seems admirably simple and accurate: "This was the first law enacted by Congress by which the Government of the United States without the intervention of the authorities of the several States appealed directly to the nation to create large armies" ( 8:39). With Nicolay and Hay, the serious study of Lincoln's role in the Civil War really began, and their work is not a bad place for anyone to begin the study.
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Belz Herman. Reconstructing the Union: Theory and Policy during the Civil War. Ithaca, NY: Cornell University Press, 1969.
Bennet Lerone Jr. "Was Abe Lincoln a White Supremacist?" Ebony 23 ( February 1968): 35-42.
Boritt Gabor S. Lincoln and the Economics of the American Dream. Memphis: Memphis State University Press, 1978.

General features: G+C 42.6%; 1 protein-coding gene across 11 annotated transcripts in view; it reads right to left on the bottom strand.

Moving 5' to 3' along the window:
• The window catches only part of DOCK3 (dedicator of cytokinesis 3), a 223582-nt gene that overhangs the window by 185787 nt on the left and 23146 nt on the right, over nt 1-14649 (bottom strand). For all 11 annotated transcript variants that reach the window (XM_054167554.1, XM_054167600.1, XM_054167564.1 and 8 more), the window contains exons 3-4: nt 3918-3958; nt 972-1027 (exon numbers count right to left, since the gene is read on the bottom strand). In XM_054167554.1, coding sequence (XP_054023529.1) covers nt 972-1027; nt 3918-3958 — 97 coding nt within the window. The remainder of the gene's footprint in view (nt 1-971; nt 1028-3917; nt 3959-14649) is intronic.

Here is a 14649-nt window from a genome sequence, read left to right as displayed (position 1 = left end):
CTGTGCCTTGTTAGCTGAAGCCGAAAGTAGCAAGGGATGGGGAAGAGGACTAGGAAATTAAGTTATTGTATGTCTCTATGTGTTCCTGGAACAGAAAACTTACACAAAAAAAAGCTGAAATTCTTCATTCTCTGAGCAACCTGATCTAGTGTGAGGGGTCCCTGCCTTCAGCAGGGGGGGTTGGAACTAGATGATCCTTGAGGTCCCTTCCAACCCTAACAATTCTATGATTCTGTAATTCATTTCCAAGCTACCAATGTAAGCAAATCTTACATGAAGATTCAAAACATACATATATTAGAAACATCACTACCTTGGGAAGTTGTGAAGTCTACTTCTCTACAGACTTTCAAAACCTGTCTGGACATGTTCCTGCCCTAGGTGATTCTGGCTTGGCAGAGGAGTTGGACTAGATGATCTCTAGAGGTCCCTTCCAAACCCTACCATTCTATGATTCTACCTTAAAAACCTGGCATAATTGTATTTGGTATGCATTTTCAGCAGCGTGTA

Bruce Robert V. The Launching of Modern American Science, 1846-1876. New York: Knopf, 1987.
-----. Lincoln and the Tools of War. Indianapolis: Bobbs-Merrill, 1956.
Bullard F. Lauriston. Abraham Lincoln and the Widow Bixby. New Brunswick, NJ: Rutgers University Press, 1946.
Burlingame Michael. The Inner World of Abraham Lincoln. Champaign: University of Illinois Press, 1994.
Carman Harry J., and Reinhard H. Luthin. Lincoln and the Patronage. New York: Columbia University Press, 1943.
Chase Salmon. The Salmon P. Chase Papers. John Niven ed. Kent, OH: Kent State University Press, 1994.
Cox LaWanda. Lincoln and Black Freedom: A Study in Presidential Leadership. Columbia: University of South Carolina Press, 1981.
Current Richard N. Lincoln and the First Shot. Philadelphia: Lippincott, 1963.
Dean Eric T., Jr. "Rethinking the Civil War: Beyond 'Revolutions,' 'Reconstructions,' and the 'New Social History.'" Southern Historian 15 (Spring 1994): 28-50.
Dennett Tyler, ed. Lincoln and the Civil War in the Diaries and Letters of John Hay. New York: Dodd, Mead, 1939.
Donald David H. Lincoln Reconsidered: Essays on the Civil War Era. 2d ed. New York: Vintage Books, 1956.
-----. Lincoln. New York: Simon & Schuster, 1996.